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RedHat 9 (Linux i386) - man page for chattr (redhat section 1)

CHATTR(1)			     General Commands Manual				CHATTR(1)

NAME
       chattr - change file attributes on a Linux second extended file system

SYNOPSIS
       chattr [ -RV ] [ -v version ] [ mode ] files...

DESCRIPTION
       chattr changes the file attributes on a Linux second extended file system.

       The format of a symbolic mode is +-=[ASacDdIijsTtu].

       The  operator `+' causes the selected attributes to be added to the existing attributes of
       the files; `-' causes them to be removed; and `=' causes them to be  the  only  attributes
       that the files have.

       The  letters `ASacDdijsu' select the new attributes for the files: don't update atime (A),
       synchronous updates (S), synchronous directory updates (D), append  only  (a),  compressed
       (c),  no dump (d), immutable (i), data journalling (j), secure deletion (s), top of direc-
       tory hierarchy (T), no tail-merging (t), and undeletable (u).

OPTIONS
       -R     Recursively change attributes of directories and their  contents.   Symbolic  links
	      encountered during recursive directory traversals are ignored.

       -V     Be verbose with chattr's output and print the program version.

       -v version
	      Set the file's version/generation number.

ATTRIBUTES
       When  a	file  with  the  'A' attribute set is accessed, its atime record is not modified.
       This avoids a certain amount of disk I/O for laptop systems.

       A file with the `a' attribute set can only be open in append mode for writing.	Only  the
       superuser or a process pessessing the CAP_LINUX_IMMUTABLE capability can set or clear this
       attribute.

       A file with the `c' attribute set is automatically compressed on the disk by  the  kernel.
       A  read	from  this  file returns uncompressed data.  A write to this file compresses data
       before storing them on the disk.

       When a directory with the `D' attribute set is modified,  the  changes  are  written  syn-
       chronously on the disk; this is equivalent to the `dirsync' mount option applied to a sub-
       set of the files.

       A file with the `d' attribute set is not candidate for backup when the dump(8) program  is
       run.

       The  'E' attribute is used by the experimental compression patches to indicate that a com-
       pressed file has a compression error.  It  may  not  be	set  or  reset	using  chattr(1),
       although it can be displayed by lsattr(1).

       The 'I' attribute is used by the htree code to indicate that a directory is behind indexed
       using hashed trees.  It may not be set or reset using chattr(1), although it can  be  dis-
       played by lsattr(1).

       A file with the `i' attribute cannot be modified: it cannot be deleted or renamed, no link
       can be created to this file and no data can be written to the file.  Only the superuser or
       a process pessessing the CAP_LINUX_IMMUTABLE capability can set or clear this attribute.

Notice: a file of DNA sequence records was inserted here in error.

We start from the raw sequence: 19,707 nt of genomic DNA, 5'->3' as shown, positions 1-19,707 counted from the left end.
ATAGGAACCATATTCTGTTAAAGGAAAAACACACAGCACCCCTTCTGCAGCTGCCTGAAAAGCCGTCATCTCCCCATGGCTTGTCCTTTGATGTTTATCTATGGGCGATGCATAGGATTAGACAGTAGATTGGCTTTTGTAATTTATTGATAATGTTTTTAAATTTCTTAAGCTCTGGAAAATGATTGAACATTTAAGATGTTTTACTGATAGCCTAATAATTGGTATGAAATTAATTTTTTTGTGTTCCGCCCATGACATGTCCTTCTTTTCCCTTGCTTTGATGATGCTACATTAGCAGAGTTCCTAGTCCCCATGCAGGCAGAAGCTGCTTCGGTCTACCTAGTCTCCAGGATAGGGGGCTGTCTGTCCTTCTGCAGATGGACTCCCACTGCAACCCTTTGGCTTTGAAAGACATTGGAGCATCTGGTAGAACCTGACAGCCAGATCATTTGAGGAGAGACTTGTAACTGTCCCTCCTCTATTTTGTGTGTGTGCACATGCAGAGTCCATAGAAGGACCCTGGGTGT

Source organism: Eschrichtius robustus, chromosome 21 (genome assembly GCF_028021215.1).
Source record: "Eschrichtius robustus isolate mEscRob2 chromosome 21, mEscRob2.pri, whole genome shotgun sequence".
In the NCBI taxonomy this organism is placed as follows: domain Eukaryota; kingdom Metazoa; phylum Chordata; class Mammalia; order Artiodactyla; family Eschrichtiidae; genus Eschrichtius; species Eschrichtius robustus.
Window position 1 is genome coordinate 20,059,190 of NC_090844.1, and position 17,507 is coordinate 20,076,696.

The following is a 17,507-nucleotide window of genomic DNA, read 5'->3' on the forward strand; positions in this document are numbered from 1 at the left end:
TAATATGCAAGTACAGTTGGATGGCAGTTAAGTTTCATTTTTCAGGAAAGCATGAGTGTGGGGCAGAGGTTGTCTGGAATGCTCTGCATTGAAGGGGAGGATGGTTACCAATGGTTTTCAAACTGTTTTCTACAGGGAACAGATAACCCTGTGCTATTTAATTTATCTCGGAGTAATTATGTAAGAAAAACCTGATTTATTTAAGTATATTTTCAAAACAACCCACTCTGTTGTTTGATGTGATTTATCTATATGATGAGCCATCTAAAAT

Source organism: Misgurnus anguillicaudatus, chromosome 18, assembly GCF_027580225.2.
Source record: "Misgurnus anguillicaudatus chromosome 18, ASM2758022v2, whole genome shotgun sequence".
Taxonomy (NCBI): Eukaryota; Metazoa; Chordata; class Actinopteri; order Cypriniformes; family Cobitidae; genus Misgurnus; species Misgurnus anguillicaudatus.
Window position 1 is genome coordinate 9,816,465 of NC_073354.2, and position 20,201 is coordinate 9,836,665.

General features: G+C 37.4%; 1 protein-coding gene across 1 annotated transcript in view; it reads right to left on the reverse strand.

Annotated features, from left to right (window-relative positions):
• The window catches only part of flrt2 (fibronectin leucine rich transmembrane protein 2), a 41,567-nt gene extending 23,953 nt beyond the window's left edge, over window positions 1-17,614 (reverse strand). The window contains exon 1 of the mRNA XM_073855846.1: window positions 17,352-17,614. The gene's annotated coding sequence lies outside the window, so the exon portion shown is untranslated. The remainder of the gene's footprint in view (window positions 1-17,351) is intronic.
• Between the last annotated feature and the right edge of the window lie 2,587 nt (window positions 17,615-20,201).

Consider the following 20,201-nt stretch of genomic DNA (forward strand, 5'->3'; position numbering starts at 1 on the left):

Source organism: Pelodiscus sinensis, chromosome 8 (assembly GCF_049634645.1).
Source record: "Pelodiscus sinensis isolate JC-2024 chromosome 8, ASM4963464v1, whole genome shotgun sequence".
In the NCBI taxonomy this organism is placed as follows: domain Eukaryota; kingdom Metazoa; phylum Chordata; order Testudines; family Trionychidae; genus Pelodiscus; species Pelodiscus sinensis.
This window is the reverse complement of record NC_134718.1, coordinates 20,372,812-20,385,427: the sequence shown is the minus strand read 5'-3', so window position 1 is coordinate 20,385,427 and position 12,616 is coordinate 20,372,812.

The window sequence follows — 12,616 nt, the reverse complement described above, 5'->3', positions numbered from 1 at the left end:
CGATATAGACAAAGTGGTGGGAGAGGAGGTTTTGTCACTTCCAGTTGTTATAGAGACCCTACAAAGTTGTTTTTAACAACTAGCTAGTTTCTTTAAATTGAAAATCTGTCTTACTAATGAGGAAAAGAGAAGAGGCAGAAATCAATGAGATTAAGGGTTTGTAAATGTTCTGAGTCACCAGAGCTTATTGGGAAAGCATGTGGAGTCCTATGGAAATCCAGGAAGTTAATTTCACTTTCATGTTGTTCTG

A file with the `j' attribute has all of its data written to the ext3 journal before being
       written to the file itself, if the  filesystem  is  mounted  with  the  "data=ordered"  or
       "data=writeback"  options.   When  the  filesystem  is  mounted with the "data=journalled"
       option all file data is already journalled and this attribute has  no  effect.	Only  the
       superuser  or  a  process possessing the CAP_SYS_RESOURCE capability can set or clear this
       attribute.

       When a file with the `s' attribute set is deleted, its blocks are zeroed and written  back
       to the disk.

       When  a file with the `S' attribute set is modified, the changes are written synchronously
       on the disk; this is equivalent to the `sync' mount option applied  to  a  subset  of  the
       files.

       A  directory  with the 'T' attribute will be deemed to be the top of directory hierarchies
       for the purposes of the Orlov block allocator (which is used  in  on  systems  with  Linux
       2.5.46 or later).

       A  file	with  the 't' attribute will not have a partial block fragment at the of the file
       merged with other files (for those filesystems which support tail-merging).  This is  nec-
       essary  for  applications  such	as LILO which read the filesystem directly, and who don't
       understand tail-merged files.

       When a file with the `u' attribute set is deleted, its contents are  saved.   This  allows
       the user to ask for its undeletion.

       The  'X'  attribute is used by the experimental compression patches to indicate that a raw
       contents of a compressed file can be accessed directly.	It currently may not  be  set  or
       reset using chattr(1), although it can be displayed by lsattr(1).

       The 'Z' attribute is used by the experimental compression patches to indicate a compressed
       file is dirty.  It may not be set or reset using chattr(1), although it can  be	displayed
       by lsattr(1).

AUTHOR
       chattr was written by Remy Card <Remy.Card@linux.org>.

BUGS AND LIMITATIONS
       As of Linux 2.2, the `c', 's',  and `u' attribute are not honored by the kernel filesystem
       code.	These attributes will be implemented in a future ext2 fs version.

       The `j' option is only useful if the filesystem is mounted as ext3.

       The `D' option is only useful on Linux kernel 2.5.19 and later.

AVAILABILITY
       chattr is part of the e2fsprogs package and  is	available  from  http://e2fsprogs.source-
       forge.net.

SEE ALSO
       lsattr(1)

E2fsprogs version 1.32			  November 2002 				CHATTR(1)


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